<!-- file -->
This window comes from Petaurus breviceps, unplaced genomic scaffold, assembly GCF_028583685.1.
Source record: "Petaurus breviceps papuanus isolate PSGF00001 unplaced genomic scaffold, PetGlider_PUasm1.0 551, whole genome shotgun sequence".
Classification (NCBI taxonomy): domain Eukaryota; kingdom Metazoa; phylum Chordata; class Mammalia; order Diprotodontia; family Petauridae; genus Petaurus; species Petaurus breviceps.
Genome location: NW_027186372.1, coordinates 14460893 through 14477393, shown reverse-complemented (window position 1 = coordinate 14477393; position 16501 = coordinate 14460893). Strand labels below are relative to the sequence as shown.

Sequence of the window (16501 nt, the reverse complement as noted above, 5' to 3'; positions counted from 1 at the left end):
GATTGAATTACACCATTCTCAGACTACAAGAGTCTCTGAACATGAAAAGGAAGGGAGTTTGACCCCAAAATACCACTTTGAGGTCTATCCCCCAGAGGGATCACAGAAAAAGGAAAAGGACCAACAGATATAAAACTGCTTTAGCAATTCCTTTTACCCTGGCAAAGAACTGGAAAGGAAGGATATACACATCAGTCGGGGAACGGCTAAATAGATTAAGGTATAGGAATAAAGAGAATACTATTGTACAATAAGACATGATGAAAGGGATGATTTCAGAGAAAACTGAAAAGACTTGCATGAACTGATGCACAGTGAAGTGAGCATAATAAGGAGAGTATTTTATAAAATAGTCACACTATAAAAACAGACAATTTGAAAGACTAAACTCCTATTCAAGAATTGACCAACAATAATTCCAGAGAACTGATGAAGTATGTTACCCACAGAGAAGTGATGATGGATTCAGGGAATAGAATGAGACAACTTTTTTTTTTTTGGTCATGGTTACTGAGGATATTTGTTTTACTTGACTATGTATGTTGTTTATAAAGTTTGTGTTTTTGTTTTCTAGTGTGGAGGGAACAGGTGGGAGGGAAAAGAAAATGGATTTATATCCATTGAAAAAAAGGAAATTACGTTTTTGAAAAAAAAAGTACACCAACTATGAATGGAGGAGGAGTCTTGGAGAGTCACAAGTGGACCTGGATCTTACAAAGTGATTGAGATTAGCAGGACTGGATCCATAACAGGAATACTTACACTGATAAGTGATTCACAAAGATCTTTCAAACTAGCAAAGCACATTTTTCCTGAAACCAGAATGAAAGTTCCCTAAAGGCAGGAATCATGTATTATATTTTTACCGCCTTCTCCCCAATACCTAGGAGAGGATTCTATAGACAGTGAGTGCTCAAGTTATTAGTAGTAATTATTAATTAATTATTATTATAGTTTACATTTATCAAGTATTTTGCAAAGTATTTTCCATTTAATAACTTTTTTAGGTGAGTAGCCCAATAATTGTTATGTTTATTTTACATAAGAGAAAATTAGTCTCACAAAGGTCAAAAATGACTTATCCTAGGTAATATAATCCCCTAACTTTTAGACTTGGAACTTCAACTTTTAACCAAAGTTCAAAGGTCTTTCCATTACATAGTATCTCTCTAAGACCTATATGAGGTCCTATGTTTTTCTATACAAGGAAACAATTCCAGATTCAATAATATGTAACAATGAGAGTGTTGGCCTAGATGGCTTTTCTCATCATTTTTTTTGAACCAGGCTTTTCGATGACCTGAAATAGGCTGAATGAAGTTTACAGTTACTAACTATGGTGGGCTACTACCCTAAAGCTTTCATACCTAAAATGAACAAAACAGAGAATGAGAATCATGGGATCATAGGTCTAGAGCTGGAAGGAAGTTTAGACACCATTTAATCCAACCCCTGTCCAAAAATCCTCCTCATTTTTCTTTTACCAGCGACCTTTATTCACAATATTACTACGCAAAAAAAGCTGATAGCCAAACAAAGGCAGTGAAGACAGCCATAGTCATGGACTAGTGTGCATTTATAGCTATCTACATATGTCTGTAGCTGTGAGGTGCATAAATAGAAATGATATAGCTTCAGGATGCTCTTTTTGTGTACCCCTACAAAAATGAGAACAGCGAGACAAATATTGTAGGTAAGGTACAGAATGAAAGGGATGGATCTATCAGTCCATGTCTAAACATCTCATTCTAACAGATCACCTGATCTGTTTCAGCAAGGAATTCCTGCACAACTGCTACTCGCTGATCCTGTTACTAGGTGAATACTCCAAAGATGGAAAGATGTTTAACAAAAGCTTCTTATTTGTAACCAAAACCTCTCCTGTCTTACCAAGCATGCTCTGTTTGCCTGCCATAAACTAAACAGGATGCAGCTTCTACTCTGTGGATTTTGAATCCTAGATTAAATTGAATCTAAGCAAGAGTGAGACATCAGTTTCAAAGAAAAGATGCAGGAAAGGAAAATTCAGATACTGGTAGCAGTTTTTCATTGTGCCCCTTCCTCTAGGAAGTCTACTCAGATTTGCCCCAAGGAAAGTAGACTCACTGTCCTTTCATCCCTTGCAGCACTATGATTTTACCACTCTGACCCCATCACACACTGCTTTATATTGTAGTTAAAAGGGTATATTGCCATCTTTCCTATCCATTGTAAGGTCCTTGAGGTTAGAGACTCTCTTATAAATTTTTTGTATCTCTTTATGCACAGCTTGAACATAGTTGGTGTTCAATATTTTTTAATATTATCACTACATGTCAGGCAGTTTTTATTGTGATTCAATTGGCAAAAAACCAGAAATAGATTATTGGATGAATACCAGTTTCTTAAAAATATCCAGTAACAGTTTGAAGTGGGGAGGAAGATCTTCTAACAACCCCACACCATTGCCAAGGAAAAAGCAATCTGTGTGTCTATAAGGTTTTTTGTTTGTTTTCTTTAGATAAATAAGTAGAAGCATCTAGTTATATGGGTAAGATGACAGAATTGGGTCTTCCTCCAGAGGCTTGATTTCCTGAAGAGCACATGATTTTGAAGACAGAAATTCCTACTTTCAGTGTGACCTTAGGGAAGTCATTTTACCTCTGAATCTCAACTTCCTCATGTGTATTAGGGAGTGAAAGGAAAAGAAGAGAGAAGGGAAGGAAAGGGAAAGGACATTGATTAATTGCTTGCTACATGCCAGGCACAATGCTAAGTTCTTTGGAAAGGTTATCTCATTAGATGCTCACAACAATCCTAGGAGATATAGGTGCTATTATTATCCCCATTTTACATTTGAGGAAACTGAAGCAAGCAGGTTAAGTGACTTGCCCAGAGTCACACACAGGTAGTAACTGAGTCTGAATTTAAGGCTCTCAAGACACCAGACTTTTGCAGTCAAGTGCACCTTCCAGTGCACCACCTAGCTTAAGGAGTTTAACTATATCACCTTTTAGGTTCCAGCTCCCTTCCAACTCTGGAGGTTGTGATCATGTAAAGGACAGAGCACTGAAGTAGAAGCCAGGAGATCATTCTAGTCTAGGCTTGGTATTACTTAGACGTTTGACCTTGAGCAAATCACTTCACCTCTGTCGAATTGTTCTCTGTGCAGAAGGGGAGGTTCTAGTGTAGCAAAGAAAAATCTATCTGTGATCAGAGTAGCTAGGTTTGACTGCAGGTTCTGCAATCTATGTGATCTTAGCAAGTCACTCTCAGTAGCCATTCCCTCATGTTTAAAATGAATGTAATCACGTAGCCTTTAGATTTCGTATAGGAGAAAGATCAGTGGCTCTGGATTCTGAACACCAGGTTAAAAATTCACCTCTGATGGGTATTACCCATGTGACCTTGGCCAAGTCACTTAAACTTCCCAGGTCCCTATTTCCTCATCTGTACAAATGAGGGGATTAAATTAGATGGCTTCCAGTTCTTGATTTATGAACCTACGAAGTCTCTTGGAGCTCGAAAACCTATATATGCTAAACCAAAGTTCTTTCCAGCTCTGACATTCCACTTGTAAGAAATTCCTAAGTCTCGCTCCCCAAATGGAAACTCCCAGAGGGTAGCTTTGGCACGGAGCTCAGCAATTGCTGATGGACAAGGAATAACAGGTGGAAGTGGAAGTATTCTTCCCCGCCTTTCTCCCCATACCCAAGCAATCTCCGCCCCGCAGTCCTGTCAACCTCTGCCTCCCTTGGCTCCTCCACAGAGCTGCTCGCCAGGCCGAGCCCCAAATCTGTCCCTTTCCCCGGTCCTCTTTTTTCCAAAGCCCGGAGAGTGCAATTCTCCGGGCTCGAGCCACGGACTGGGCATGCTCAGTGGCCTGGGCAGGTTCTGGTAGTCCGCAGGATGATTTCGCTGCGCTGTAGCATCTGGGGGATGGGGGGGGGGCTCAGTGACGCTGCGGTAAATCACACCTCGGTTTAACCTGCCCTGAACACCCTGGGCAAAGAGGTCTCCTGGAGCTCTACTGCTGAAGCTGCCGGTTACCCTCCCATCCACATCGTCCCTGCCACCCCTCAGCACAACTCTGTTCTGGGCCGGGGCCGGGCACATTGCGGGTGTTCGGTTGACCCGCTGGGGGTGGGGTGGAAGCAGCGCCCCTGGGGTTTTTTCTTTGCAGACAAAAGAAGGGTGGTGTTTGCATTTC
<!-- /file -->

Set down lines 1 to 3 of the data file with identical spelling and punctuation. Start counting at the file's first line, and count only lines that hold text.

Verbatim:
This window comes from Petaurus breviceps, unplaced genomic scaffold, assembly GCF_028583685.1.
Source record: "Petaurus breviceps papuanus isolate PSGF00001 unplaced genomic scaffold, PetGlider_PUasm1.0 551, whole genome shotgun sequence".
Classification (NCBI taxonomy): domain Eukaryota; kingdom Metazoa; phylum Chordata; class Mammalia; order Diprotodontia; family Petauridae; genus Petaurus; species Petaurus breviceps.